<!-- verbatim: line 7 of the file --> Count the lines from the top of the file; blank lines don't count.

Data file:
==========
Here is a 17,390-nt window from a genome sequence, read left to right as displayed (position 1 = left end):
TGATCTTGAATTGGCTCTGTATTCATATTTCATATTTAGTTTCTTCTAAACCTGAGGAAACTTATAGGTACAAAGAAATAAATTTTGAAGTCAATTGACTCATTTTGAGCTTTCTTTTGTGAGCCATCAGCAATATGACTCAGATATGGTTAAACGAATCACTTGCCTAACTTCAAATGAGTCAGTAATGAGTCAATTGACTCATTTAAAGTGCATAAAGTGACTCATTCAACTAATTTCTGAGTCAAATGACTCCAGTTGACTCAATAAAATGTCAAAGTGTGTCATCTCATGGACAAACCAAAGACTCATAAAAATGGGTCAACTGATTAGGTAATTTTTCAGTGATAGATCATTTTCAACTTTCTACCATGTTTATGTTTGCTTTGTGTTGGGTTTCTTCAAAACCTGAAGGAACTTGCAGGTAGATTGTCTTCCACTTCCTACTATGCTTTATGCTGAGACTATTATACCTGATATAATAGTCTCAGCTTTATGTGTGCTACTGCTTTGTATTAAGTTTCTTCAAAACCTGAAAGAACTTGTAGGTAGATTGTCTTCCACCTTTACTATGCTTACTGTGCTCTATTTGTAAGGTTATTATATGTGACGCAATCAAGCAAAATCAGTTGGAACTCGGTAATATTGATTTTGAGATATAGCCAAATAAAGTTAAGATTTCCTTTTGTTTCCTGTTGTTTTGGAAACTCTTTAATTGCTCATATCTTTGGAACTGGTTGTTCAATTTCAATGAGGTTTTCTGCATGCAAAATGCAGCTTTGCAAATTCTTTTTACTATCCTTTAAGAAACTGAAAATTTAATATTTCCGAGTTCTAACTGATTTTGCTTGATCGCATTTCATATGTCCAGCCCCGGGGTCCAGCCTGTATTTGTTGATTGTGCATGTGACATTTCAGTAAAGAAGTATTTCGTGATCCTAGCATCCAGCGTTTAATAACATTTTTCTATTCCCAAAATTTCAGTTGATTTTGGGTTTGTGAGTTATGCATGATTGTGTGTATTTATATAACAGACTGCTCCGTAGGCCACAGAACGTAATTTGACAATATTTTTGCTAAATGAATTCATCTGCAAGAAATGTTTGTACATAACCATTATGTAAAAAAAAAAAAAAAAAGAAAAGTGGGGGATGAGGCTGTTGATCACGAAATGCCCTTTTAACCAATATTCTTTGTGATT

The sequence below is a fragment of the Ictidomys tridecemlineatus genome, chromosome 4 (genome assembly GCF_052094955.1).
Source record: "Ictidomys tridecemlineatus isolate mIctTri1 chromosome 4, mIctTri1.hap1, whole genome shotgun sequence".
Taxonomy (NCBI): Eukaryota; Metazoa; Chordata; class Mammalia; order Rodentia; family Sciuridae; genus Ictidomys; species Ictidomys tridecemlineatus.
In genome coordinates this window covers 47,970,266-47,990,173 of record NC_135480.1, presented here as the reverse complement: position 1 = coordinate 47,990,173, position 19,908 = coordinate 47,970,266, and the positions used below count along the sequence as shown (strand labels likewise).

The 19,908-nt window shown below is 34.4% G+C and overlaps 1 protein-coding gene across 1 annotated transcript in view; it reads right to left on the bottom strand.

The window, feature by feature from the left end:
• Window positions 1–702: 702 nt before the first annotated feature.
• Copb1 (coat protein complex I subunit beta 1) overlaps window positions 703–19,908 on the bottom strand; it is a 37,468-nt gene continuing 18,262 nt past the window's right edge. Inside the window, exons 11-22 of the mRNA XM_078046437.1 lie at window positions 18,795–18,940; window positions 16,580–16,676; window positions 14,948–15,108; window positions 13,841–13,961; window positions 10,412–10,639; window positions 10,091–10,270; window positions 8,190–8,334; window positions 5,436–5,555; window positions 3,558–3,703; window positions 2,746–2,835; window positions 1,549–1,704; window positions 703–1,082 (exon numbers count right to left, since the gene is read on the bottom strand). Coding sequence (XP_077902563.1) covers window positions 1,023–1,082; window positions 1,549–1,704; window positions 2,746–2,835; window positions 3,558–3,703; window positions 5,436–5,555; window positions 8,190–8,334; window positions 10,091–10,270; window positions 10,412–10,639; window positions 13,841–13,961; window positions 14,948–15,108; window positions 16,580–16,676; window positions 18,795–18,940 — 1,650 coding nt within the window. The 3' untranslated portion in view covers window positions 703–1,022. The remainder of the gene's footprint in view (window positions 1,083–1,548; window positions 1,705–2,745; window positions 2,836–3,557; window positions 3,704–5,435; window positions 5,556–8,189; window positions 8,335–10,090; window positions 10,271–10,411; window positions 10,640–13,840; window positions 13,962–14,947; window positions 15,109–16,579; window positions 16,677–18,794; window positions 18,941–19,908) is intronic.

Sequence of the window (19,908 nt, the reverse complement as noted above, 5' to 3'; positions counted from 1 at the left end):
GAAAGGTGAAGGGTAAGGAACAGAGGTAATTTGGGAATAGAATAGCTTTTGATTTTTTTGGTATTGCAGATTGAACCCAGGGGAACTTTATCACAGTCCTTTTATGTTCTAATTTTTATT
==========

The 19,908-nt window shown below is 34.4% G+C and overlaps 1 protein-coding gene across 1 annotated transcript in view; it reads right to left on the bottom strand.